TORONTO, JUNE 24 -- Reflecting increasing concern over the potential impact of Canada's constitutional crisis on foreign currency and investment markets, the country's finance minister said today that the government will maintain its tight monetary policy to protect the value of the Canadian dollar and control a worsening of the economy.
Michael Wilson, the finance minister, said in a telephone interview that he had spent the day talking with foreign investors, urging them to balance their concerns over the failure of constitutional reforms designed to keep Quebec in the confederation with an appreciation of the basic soundness of Canada's economy and its firm economic policies.
A set of constitutional amendments adopted in 1987 at Meech Lake, Quebec, and intended to keep the predominantly French-speaking province from seeking independence expired Saturday, after the provincial legislatures of Newfoundland and Manitoba failed to ratify the accord before the deadline.
Quebec Premier Robert Bourassa said his government would no longer participate in any constitutional conferences and would reassess the province's political relationship with English-speaking Canada.
Wilson urged foreign observers to remember that "in the past, Canadians have been able to bridge their differences and find the necessary solutions.
"People forget that this country of 26 million people has the world's eighth-biggest industrial economy. The failure of the Meech Lake accord doesn't represent a fundamental split in the nation. It is simply a breakdown of a process," Wilson said.
Asked whether foreign investors had enough knowledge of Canadian politics to discount the likelihood of an imminent breakup of the confederation, Wilson replied: "Time will tell. We have been doing quite a bit of talking with them today about it."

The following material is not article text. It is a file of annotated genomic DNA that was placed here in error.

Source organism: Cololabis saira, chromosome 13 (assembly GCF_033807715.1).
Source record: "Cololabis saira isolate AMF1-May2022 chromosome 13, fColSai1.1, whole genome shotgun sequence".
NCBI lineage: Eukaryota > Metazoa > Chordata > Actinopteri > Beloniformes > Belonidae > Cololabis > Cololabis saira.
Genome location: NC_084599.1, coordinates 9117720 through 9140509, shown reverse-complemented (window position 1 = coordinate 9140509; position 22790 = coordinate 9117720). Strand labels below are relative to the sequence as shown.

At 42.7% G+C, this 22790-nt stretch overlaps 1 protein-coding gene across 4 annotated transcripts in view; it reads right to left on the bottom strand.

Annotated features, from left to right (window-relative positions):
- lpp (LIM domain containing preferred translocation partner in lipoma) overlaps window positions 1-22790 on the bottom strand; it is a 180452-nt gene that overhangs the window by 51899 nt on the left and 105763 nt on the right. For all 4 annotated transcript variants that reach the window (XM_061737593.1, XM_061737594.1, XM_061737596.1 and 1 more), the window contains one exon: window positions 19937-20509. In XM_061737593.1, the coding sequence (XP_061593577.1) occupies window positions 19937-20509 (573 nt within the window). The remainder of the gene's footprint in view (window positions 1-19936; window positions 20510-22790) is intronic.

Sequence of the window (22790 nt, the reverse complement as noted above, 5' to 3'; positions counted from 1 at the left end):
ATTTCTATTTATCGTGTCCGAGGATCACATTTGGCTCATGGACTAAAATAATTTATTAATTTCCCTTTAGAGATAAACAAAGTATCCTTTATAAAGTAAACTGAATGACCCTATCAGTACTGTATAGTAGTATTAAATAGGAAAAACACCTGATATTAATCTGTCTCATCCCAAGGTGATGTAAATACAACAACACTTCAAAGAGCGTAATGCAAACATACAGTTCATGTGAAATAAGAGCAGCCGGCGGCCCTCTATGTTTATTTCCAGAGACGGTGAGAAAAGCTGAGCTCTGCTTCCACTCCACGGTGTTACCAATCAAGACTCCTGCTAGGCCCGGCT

Wilson's office telephoned The Washington Post to suggest an interview, an unusual step by a cabinet minister, indicating the depth of the government's concern over the potential impact that the constitutional crisis could have on foreign money markets. The minister also spoke to other news organizations today.
Wilson acknowledged that any backlash would start with the major foreign currency markets when they reopen Monday, and that government economists would be closely watching the performance of the Canadian dollar. The currency closed on Friday at 84.85 cents (U.S.) after the Bank of Canada intervened to defend it against a decline precipitated by concerns that the Meech Lake accord would not be ratified.
The Canadian dollar fell two-thirds of a cent at the opening of Asian currency markets tonight.
Some independent economists have predicted a free fall of the Canadian dollar if the separatist movement in Quebec gains momentum. The dollar has been held at an artificially high value because of the government's tight monetary policies of high interest rates -- the prime lending rate is 14.75 percent -- and intervention by the central bank.
"We know a weaker dollar means a higher cost of imports, and that situation reflects on the price of goods in the market. If that is the case, we will adjust our monetary policy accordingly," Wilson said. He said the government was determined to hold inflation to last month's 4.5 percent annual rate even if it meant higher interest rates in the future.
However, the high-value dollar has hit Canadian exporters and adversely affected Canada's balance of payments against the current account deficit. That deficit -- the shortfall of goods and services trade, including capital investment -- stands at $20 billion (Canadian), according to Wilson. Canada needs to import $20 billion in capital just to stay even.
During a 10-day crisis period in the constitutional negotiations in April, about $1.2 billion in Canadian government bonds were sold by investors, most of them Japanese.
Wilson said he did not expect a repetition of that kind of sell-off, and said Japanese investors had been buying significant amounts of treasury bonds in recent days.
Wilson conceded that there has been a slowdown in the economy, a continuous drop in the real gross domestic product over the last several months, but he stressed that the decline has been a result of policies designed to cool down the economy. Wilson discounted predictions that Canada would enter a recession.
The government's program of budget restraint also would make the economy more sound, he said. According to Wilson, in the 1989 fiscal year, the public budget deficit was $29.5 billion (Canadian), $1 billion less than forecast.